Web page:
AxSpA Forced Me To Adapt My Exercise
I started reffing
After graduating from university, I moved back to my hometown and rekindled my love for hockey through reffing. I was mostly working recreation youth games at first, but I quickly found myself moving up the ranks into more and more competitive hockey.
Last season was my first as a referee in the British Columbia Hockey League. It's as elite a level as amateur hockey gets in Canada. Our league had about 170 players earn scholarships to universities and colleges across Canada and the United States.
Our mandate is to be as fit as the players. Yet, a new problem arose. The better my fitness became, the worse I felt.
I was sore for days
I would work out on Monday or Tuesday and still feel sore for my game on Friday or Saturday. Multiple hours of travel are often required for games, and upon my return home I would struggle to get up the stairs.
Throughout my diagnosis process, I was repeatedly told how important exercise is key to managing AxSpA, but I thought I was doing a good job of it. I had no concept of how my approach to fitness and exercise would need to adapt.
Finding new ways to exercise
Once I realized I was doing more harm than good, I began a process of trial and error. It was a process of elimination to figure out which activities caused me pain, tightness, and discomfort.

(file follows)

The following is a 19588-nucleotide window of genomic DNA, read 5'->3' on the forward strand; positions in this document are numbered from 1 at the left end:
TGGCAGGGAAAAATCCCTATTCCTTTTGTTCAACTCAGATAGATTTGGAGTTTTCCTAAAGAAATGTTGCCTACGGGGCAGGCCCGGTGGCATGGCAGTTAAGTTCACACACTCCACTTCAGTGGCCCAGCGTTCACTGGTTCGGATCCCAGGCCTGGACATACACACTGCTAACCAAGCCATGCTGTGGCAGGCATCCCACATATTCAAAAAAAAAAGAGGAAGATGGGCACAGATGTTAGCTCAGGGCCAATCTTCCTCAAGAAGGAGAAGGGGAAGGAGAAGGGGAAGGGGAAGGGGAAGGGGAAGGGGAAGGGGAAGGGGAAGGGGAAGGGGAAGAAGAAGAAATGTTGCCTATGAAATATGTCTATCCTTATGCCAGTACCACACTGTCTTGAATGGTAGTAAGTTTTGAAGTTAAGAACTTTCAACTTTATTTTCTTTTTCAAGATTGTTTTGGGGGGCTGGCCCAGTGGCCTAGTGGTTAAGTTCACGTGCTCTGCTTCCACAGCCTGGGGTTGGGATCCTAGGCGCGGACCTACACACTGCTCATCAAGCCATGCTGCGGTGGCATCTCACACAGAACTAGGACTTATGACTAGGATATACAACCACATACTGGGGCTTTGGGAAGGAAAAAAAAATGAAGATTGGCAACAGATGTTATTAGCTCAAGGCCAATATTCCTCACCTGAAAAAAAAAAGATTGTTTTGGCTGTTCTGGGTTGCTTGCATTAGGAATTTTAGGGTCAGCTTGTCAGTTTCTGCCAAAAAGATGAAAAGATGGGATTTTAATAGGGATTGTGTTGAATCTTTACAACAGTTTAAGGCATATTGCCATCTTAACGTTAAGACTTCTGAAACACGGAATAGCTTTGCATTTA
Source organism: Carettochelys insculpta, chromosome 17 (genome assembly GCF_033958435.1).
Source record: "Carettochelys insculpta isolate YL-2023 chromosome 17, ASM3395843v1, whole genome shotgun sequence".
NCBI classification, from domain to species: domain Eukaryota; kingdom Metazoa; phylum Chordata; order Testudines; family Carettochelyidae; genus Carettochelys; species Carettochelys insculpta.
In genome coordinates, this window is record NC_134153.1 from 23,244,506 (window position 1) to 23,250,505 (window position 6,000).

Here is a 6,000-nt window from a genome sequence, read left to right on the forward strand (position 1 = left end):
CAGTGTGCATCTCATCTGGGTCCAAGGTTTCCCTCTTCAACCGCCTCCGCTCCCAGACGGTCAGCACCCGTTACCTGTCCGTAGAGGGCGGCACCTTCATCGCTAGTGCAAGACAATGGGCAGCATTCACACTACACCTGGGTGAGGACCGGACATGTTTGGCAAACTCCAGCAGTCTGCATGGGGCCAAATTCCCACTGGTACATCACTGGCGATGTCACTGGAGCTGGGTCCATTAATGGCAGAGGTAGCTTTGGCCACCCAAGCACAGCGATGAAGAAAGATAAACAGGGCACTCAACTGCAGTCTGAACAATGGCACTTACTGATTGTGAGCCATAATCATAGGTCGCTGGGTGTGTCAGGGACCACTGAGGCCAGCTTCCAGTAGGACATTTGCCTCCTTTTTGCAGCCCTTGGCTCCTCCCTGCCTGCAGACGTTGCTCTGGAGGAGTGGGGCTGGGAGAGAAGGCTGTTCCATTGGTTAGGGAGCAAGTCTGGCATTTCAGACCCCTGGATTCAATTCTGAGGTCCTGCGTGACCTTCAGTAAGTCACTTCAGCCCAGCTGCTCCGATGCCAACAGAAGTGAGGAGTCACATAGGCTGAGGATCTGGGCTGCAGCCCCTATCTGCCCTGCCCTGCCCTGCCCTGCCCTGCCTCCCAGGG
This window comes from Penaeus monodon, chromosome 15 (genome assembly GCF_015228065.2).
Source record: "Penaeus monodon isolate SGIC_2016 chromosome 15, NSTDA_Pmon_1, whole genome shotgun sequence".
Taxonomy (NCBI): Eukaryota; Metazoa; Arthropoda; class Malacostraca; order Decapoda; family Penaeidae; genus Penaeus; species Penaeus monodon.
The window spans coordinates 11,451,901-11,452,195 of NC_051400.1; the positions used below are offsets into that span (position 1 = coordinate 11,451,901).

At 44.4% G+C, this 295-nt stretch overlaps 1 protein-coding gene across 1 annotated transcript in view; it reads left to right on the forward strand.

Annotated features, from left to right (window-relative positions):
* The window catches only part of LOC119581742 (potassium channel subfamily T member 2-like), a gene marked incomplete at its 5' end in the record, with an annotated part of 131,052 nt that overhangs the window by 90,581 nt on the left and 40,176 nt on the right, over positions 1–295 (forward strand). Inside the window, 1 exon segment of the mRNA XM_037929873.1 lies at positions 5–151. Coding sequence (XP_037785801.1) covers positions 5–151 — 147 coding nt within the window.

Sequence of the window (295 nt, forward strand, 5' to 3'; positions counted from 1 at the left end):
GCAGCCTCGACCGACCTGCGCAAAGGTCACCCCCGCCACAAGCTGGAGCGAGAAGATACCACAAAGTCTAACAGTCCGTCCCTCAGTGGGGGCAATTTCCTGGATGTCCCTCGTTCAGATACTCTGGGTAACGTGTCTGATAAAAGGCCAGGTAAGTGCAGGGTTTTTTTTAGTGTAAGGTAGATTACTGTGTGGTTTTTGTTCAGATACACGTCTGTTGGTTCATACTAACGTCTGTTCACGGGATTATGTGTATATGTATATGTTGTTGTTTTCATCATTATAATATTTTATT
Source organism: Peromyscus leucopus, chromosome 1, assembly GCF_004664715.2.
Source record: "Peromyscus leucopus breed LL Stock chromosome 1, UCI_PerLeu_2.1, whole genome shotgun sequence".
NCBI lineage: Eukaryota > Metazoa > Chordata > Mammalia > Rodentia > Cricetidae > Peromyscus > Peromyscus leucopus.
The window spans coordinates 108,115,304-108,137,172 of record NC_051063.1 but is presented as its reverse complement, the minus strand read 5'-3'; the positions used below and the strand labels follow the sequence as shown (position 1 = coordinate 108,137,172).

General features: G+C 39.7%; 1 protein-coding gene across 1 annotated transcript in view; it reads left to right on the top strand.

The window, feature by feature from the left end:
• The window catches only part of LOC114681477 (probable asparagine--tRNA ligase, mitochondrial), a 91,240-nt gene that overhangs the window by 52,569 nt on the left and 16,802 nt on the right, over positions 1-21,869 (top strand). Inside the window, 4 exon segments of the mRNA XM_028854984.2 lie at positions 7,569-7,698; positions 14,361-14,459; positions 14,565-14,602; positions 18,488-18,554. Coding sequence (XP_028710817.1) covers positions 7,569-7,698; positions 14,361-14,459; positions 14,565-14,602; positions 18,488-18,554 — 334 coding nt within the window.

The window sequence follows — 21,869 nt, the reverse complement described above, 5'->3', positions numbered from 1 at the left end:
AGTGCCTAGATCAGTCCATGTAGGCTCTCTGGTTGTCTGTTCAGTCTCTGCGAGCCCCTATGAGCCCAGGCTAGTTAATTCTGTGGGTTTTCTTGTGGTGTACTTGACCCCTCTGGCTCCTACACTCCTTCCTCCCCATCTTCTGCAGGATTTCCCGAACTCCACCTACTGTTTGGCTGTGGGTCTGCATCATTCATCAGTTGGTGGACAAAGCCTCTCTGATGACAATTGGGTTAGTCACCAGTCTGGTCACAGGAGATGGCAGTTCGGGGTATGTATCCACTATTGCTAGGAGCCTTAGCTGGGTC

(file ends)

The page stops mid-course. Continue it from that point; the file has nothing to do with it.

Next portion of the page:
A typical fitness regime had become unbearable and I had to start over from scratch. Slowly, I began to figure out things that worked and others that didn’t.
No more running on pavement, no more lifting weights, no more activities with continuous repetitive motions (i.e. stationary biking).
Yoga, body-weight workouts, and low impact cardio activities like cross-country mountain biking and, most importantly, skating have become my go-to activities.
I also need to warm up properly. My peers give me a lot of flack for my preparation routine, but it’s imperative for me to get through a game.
I have developed a dynamic stretching routine that takes about 10 minutes I go through religiously before any type of activity, but especially before a game. It looks completely goofy, hence the friendly jabs, but it allows me to limber up and identify parts of my body that might be feeling particularly stubborn on that particular day so I can give those areas extra attention.
Answer in our forum
Recovery is equally important as preparation.
I bought a small hand-held roller that I use on my legs after every game to relax the muscles. It’s a small thing, but I haven’t had an issue getting up the stairs when I get home since I started using it.
Sleep is also important for recovery. I used to be the guy to take every assignment possible. I’ve had to learn to mix in my rest because fatigue is a crippling factor when living with AxSpA. Overloading my schedule prevents me from being at my best.
It’s still a continuous learning process and I’m often testing new ideas to see how my body will react. I’m committed to one particular goal no matter how my disease progresses: AxSpA will not stop me from performing at my best.